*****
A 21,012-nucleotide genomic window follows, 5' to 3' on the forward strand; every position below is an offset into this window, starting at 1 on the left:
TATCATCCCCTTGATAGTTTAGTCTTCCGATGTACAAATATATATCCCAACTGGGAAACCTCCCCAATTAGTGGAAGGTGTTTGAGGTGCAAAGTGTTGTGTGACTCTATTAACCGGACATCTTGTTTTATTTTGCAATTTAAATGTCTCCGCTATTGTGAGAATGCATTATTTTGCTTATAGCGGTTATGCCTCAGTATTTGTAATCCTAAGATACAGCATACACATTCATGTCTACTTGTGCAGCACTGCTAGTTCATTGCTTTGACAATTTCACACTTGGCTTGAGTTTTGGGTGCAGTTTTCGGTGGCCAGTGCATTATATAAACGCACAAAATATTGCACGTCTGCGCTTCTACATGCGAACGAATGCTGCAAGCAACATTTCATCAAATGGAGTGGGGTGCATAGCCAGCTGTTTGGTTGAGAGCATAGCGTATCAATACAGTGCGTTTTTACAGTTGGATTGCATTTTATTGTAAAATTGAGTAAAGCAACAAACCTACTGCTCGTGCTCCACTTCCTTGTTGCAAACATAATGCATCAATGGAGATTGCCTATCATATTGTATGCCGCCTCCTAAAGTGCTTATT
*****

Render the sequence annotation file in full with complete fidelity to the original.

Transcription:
A 21,012-nucleotide genomic window follows, 5' to 3' on the forward strand; every position below is an offset into this window, starting at 1 on the left:
TATCATCCCCTTGATAGTTTAGTCTTCCGATGTACAAATATATATCCCAACTGGGAAACCTCCCCAATTAGTGGAAGGTGTTTGAGGTGCAAAGTGTTGTGTGACTCTATTAACCGGACATCTTGTTTTATTTTGCAATTTAAATGTCTCCGCTATTGTGAGAATGCATTATTTTGCTTATAGCGGTTATGCCTCAGTATTTGTAATCCTAAGATACAGCATACACATTCATGTCTACTTGTGCAGCACTGCTAGTTCATTGCTTTGACAATTTCACACTTGGCTTGAGTTTTGGGTGCAGTTTTCGGTGGCCAGTGCATTATATAAACGCACAAAATATTGCACGTCTGCGCTTCTACATGCGAACGAATGCTGCAAGCAACATTTCATCAAATGGAGTGGGGTGCATAGCCAGCTGTTTGGTTGAGAGCATAGCGTATCAATACAGTGCGTTTTTACAGTTGGATTGCATTTTATTGTAAAATTGAGTAAAGCAACAAACCTACTGCTCGTGCTCCACTTCCTTGTTGCAAACATAATGCATCAATGGAGATTGCCTATCATATTGTATGCCGCCTCCTAAAGTGCTTATT